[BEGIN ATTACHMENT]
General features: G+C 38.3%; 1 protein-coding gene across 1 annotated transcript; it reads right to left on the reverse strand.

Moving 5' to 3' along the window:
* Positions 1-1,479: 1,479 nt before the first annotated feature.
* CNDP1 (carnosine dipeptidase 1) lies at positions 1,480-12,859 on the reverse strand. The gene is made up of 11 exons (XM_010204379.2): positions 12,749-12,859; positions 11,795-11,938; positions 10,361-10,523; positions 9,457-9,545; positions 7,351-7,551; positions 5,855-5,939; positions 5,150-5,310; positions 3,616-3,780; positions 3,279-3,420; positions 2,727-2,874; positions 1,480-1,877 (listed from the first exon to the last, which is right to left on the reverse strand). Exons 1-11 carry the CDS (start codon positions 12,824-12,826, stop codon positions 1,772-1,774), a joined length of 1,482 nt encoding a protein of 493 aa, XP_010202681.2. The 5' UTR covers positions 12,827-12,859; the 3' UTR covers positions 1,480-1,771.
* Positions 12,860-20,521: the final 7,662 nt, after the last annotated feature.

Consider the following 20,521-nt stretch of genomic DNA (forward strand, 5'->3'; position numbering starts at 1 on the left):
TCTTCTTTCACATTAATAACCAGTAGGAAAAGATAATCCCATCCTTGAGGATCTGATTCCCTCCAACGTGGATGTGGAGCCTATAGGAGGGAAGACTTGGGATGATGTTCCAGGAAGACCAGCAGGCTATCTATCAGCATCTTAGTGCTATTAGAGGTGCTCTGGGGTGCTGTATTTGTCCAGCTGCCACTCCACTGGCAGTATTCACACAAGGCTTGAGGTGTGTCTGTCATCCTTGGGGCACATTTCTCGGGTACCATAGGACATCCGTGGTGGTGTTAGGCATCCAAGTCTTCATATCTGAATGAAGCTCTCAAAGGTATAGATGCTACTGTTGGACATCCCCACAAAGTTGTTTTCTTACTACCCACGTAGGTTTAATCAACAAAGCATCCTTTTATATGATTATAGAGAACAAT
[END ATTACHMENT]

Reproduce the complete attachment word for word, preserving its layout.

General features: G+C 38.3%; 1 protein-coding gene across 1 annotated transcript; it reads right to left on the reverse strand.

Moving 5' to 3' along the window:
* Positions 1-1,479: 1,479 nt before the first annotated feature.
* CNDP1 (carnosine dipeptidase 1) lies at positions 1,480-12,859 on the reverse strand. The gene is made up of 11 exons (XM_010204379.2): positions 12,749-12,859; positions 11,795-11,938; positions 10,361-10,523; positions 9,457-9,545; positions 7,351-7,551; positions 5,855-5,939; positions 5,150-5,310; positions 3,616-3,780; positions 3,279-3,420; positions 2,727-2,874; positions 1,480-1,877 (listed from the first exon to the last, which is right to left on the reverse strand). Exons 1-11 carry the CDS (start codon positions 12,824-12,826, stop codon positions 1,772-1,774), a joined length of 1,482 nt encoding a protein of 493 aa, XP_010202681.2. The 5' UTR covers positions 12,827-12,859; the 3' UTR covers positions 1,480-1,771.
* Positions 12,860-20,521: the final 7,662 nt, after the last annotated feature.

Consider the following 20,521-nt stretch of genomic DNA (forward strand, 5'->3'; position numbering starts at 1 on the left):
TCTTCTTTCACATTAATAACCAGTAGGAAAAGATAATCCCATCCTTGAGGATCTGATTCCCTCCAACGTGGATGTGGAGCCTATAGGAGGGAAGACTTGGGATGATGTTCCAGGAAGACCAGCAGGCTATCTATCAGCATCTTAGTGCTATTAGAGGTGCTCTGGGGTGCTGTATTTGTCCAGCTGCCACTCCACTGGCAGTATTCACACAAGGCTTGAGGTGTGTCTGTCATCCTTGGGGCACATTTCTCGGGTACCATAGGACATCCGTGGTGGTGTTAGGCATCCAAGTCTTCATATCTGAATGAAGCTCTCAAAGGTATAGATGCTACTGTTGGACATCCCCACAAAGTTGTTTTCTTACTACCCACGTAGGTTTAATCAACAAAGCATCCTTTTATATGATTATAGAGAACAAT